Is Ricky Rubio Really a Max Player?
Now that Kevin Love is out of Minnesota, the Wolves still have a lot of decisions left to be made this upcoming season. The biggest one is with Ricky Rubio, who is reportedly set to become a restricted free agent after the upcoming season.
According to a report by Darren Wolfson of ESPN, Rubio turned down a four-year, $43 million deal last week. His agent claims he will accept nothing less than a five-year max deal, but is Rubio really worth a max contract?
Rubio in Comparison
Depending on how you look at it, and how long you project his improvement, Rubio is either a definite max player, or he's just outside of the conversation. The knock is his offense, and the argument against him is always his lack of offensive production outside of assists. He's never even gotten close to 40% shooting from the floor in his three-year NBA career, and he just broke 41% this past year in effective field goal percentage (eFG%). However, so far through three seasons, his offensive numbers are improving, and he favorably compares to some other great NBA players in their first three seasons in the league.
Rubio and Jason Kidd have virtually the exact same shooting percentages through their first three years in the Association. Rubio has been compared to Kidd at times in his young career, but will he eventually become a dangerous shooter like Kidd? They were both one of the first few picks in their respective drafts, and they both have elite passing skills. Kidd was a much better scorer overall than Rubio is at this point in their careers, but in today’s NBA, Rubio’s lack of offense is much more noticeable and picked on than it was in the late 1990s.
If you look deeper into the Kidd and Rubio comparison, you’ll notice that not only do the shooting numbers match up, but their similarities go even further. The two point guards both shot 32% from three-point range during their first three seasons, and although Kidd’s had slightly better assist and steal percentages, Rubio’s numbers compare quite favorably. Kidd eventually went on to be a career 35% three-point shooter and he had an eFG% of over 50% four times. He also earned over $187 million in his career.
If Rubio can continue to improve like Kidd, and if he continues to stay healthy, he may be worth a max deal like Kidd eventually was in his career. Rubio's played over 30 fewer games than Kidd in his first three years due to an ACL injury and lockout, but the young point guard played in all 82 games a season ago. It seems like he has been in the league longer than three years, but remember he spent two seasons in Spain after he was drafted before coming to the NBA in 2011-2012.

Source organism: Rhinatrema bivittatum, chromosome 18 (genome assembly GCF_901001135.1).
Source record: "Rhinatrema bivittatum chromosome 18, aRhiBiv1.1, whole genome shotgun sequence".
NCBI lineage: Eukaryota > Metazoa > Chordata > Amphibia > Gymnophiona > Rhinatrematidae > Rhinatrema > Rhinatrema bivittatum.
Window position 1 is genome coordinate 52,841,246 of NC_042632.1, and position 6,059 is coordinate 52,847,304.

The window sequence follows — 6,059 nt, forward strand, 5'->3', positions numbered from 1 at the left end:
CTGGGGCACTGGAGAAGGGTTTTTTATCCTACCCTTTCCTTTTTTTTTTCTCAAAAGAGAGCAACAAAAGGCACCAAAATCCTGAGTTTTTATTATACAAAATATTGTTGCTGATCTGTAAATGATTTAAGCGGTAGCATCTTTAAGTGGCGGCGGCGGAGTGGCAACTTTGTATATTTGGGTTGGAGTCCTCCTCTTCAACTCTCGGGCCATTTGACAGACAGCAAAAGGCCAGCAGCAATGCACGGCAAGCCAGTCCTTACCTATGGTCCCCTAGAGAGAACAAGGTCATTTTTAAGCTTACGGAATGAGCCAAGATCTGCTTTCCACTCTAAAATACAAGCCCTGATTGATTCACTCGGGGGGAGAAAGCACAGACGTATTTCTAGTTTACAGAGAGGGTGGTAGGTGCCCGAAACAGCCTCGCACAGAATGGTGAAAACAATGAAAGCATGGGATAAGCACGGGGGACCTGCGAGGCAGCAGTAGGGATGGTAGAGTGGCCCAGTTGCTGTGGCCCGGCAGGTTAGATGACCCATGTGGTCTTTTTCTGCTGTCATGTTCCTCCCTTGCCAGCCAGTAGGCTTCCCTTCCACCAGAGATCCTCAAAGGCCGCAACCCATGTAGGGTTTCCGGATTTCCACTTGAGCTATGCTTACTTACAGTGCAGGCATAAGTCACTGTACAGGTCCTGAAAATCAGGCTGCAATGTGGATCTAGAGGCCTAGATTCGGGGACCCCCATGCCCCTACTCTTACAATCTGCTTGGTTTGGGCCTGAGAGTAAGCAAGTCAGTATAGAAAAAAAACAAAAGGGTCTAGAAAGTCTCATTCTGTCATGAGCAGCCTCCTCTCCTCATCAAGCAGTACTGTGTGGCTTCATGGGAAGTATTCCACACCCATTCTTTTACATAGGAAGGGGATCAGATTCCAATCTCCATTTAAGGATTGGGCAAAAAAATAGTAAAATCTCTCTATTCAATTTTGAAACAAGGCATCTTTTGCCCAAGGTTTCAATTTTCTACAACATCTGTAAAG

Rubio Bets on Himself
Turning down over $10 million per season is a questionable move for young Rubio. He and his agent are betting big on his performance this season in order to force the Wolves’ hand next summer, or even this February at the trade deadline.
An interesting comparison to Rubio is also the contract of Deandre Jordan. Jordan signed his four-year, $43 million contract back in the summer of 2011, and he's currently entering the final year of that deal. His deal was through restricted free agency, and it was the Warriors trying to pilfer Jordan away from an in-state rival. But his numbers led to questions about the size of the contract.
Jordan only averaged 7.1 points and 4.6 rebounds in his third NBA season but his win shares (WS) shot up in his third season to over five, and his defensive win shares (DWS) more than doubled in his third season. This was enough for the Warriors to offer him a deal. Eventually Jordan became the elite defender, finisher and shot blocker that he is today, but it took him until the third year of his deal to really outperform his pay stub.
While Rubio has yet to have a true standout season, the Wolves thought it wise to try and lock him up for a little less than $11 million per season. This could be the most telling reason why Rubio is worth a max deal, because the team knows that one more year of improvement might be enough for some team to offer him that max contract in restricted free agency. Rubio doubled his WS this past season, and he has improved his TS% and WS every year he has been in the league. Also, over the last two seasons, he's led the league in STL% among eligible players, and has been in the top 12 in those two seasons in AST%.
The Wolves are in a tough spot next summer when it comes to contracts. Thaddeus Young has a nine-million dollar player option, and Chase Budinger has one for five million. Plus, Anthony Bennett, Shabazz Muhammad and Gorgui Dieng all will probably have their team options exercised. That would total more than $56 million, and leave the Wolves without enough cap space to offer Rubio the max.
Rubio’s upcoming performance in the FIBA World Cup and this season will make or break his chances at a max deal, but it appears as if the Wolves and he are far enough apart to where it might not happen in Minnesota. John Wall's new max deal will kick in this season, and he will average a little more than $15 million over the next five seasons. If Rubio wants a contract like that, he'll have to set career numbers this year, and continue to improve his shooting percentage.
Rubio may end up signing for somewhere between Wall’s contract and what he was offered by the Wolves, but if he can continue improving over the next year or two, it will be close to a steal if he signs for much less than the max. If Rubio can improve his three point shot enough to where his eFG% is more respectable, the argument against his offense will be almost void. It seems as if the only thing that will put Rubio over the hump when it comes to a max contract is a team willing to bet on his continued health and improvement. In the end, he might end up settling for a contract similar to what Ty Lawson and Kyle Lowry make, which is an average annual value of around $12 million per season.